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Nutrition and mental health policy recommendations

29/03/2017

What we eat and drink affects how we feel, think and behave. With a recent study finding more than 1 in 6 people experience a mental health problem each week, the need for effective approaches to understanding and improving mental health has never been greater.

This briefing focuses on how nutrition can be effectively integrated into public health strategies to protect and improve mental health and emotional wellbeing. It discusses what we know about the relationship between nutrition and mental health, the risk and positive factors within our diets and proposes an agenda for action.

Policy recommendations

  1. Promote community level schemes to provide access to affordable nutritious food, particularly in communities at higher risk of developing mental health problems.
  2. Improve nutritional literacy (embedded as part of a national mental health literacy programme) by ensuring evidence based programmes/initiatives are publicly available.   There should be a particular focus on education in schools with practical food skills, including cooking and growing, reintroduced as a part of the national curriculum for all students.  
  3. Extend schemes such as Healthy Start  across the country to ensure all children, throughout their development, have access to appropriate levels of micronutrients.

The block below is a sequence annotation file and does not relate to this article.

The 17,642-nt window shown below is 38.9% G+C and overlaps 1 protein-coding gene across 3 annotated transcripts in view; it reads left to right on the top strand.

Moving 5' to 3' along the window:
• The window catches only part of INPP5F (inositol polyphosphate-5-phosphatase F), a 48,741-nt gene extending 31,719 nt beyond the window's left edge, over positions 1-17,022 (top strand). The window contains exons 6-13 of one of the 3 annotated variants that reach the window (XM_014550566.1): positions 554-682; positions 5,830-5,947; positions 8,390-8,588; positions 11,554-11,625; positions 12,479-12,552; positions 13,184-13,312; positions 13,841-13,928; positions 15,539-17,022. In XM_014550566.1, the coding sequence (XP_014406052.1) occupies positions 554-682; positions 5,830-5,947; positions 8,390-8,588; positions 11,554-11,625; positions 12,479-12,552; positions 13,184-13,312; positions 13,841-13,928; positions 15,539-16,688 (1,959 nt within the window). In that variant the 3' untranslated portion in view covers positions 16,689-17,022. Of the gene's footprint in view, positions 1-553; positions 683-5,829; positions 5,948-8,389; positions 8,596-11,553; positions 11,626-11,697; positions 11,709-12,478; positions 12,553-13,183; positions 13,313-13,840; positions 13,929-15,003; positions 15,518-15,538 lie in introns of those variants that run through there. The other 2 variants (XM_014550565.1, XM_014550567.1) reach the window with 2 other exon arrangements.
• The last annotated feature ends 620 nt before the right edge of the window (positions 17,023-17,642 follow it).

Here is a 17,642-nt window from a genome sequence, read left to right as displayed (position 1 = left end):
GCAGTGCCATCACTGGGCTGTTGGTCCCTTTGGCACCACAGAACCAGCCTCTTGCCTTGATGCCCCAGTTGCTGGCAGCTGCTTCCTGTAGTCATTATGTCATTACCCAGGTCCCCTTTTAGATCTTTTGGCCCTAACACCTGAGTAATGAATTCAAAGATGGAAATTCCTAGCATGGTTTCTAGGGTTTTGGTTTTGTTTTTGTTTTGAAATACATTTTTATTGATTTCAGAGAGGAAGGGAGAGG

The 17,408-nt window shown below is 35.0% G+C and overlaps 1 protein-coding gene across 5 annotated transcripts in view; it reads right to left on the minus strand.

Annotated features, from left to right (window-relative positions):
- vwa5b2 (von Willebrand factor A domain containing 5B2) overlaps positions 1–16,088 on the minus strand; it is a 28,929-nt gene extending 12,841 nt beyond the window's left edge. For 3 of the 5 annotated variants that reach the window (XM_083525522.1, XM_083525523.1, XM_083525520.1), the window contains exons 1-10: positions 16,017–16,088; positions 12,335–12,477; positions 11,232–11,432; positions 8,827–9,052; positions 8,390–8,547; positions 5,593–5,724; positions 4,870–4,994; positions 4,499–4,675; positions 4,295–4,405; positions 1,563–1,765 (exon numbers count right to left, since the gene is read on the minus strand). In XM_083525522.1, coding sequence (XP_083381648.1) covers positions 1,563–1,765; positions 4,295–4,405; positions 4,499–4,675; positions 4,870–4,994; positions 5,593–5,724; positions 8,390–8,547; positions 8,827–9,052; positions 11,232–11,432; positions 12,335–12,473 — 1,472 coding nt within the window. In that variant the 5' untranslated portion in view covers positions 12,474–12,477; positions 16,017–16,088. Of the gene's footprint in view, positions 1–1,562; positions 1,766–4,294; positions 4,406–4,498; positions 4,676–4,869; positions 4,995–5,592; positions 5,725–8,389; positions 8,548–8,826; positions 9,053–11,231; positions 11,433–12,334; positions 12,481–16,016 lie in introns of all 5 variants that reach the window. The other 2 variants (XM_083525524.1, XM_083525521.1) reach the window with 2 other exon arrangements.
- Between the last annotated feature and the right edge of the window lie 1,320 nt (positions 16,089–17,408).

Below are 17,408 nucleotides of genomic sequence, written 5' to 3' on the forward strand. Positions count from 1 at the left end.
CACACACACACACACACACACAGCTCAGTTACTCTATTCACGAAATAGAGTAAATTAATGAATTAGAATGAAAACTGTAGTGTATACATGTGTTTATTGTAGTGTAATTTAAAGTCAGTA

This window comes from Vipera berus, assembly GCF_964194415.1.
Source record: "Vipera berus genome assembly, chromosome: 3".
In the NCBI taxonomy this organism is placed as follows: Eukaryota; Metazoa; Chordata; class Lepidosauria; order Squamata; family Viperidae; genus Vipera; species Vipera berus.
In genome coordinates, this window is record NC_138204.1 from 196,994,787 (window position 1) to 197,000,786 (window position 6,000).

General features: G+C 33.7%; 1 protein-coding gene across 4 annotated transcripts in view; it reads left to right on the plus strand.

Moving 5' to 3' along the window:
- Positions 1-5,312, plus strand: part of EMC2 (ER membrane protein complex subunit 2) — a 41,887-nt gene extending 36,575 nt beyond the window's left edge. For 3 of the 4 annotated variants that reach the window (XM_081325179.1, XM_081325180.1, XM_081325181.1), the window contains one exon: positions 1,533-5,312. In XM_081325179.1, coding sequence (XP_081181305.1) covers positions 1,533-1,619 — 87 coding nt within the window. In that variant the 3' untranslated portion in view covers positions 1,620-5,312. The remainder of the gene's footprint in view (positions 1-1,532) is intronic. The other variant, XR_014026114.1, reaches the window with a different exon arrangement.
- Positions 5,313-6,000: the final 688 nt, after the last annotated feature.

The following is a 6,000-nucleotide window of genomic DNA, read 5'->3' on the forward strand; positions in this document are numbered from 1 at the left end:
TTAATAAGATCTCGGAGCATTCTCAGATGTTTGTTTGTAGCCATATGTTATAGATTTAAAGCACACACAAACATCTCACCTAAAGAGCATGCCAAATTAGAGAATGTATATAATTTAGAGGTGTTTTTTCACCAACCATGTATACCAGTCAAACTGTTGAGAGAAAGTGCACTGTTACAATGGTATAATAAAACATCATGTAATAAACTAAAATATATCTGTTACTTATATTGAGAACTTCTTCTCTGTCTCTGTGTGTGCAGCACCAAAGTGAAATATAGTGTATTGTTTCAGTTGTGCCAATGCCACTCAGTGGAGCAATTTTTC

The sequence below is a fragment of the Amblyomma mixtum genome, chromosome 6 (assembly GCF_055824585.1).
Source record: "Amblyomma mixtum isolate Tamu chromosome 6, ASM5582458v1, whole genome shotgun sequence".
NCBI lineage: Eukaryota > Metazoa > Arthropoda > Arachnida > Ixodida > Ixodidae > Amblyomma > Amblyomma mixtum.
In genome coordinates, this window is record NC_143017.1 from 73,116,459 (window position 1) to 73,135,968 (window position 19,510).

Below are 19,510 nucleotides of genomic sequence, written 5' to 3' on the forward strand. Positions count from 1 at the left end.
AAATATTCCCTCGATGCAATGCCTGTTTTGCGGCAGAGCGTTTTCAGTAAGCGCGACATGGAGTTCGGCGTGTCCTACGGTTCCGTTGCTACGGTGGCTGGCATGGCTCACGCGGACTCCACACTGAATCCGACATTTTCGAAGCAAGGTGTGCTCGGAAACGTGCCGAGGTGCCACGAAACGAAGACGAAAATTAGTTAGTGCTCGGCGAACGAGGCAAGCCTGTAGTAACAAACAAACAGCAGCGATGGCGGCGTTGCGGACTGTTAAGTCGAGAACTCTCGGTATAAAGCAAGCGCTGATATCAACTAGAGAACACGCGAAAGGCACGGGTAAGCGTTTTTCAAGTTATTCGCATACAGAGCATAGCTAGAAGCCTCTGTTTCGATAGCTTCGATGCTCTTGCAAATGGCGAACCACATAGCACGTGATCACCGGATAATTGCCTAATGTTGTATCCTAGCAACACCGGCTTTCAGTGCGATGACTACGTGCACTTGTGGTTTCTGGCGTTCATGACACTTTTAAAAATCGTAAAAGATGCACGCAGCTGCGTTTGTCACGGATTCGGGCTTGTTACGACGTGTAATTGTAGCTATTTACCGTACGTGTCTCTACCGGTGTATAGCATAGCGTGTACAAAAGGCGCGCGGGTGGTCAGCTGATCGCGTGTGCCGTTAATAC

4. GPs should be encouraged and supported to test people for nutritional deficiencies if they suspect that their mental health problems could be linked to poor diet, and to prescribe supplements if there is a deficiency. 
  5. Introduce regulation to support the promotion of healthy food to children, and to protect them from the marketing of unhealthy foods.
  6. The Department for Environment, Food and Rural Affairs (DEFRA) needs to ensure that agricultural policy reflects the evidence base on healthy and mentally healthy food production. Specifically, support should be increased for the growth and availability of affordable organic produce, fruit and vegetables, other micro-nutrient rich food and for alternative sources for omega-3 fats, given the global shortages of oily fish.  
  7. National NHS bodies need to ensure mental health multidisciplinary teams have routine access to dieticians to prevent people with mental health problems developing physical health conditions and to support them to manage the impact of medications on physical health.
  8. National Health Education and Public Health bodies need to include nutrition within professional training curricula for health, social care and educational professionals to help them, identify where poor nutrition may be a factor in mental ill health, and to help people understand how to improve their mental health through making dietary changes, providing guidance on eating well at low cost. 
  9. Prioritise and invest in a mental health and nutrition research agenda through public health research bodies and programmes, to improve the quality of and access to evidence on what works.

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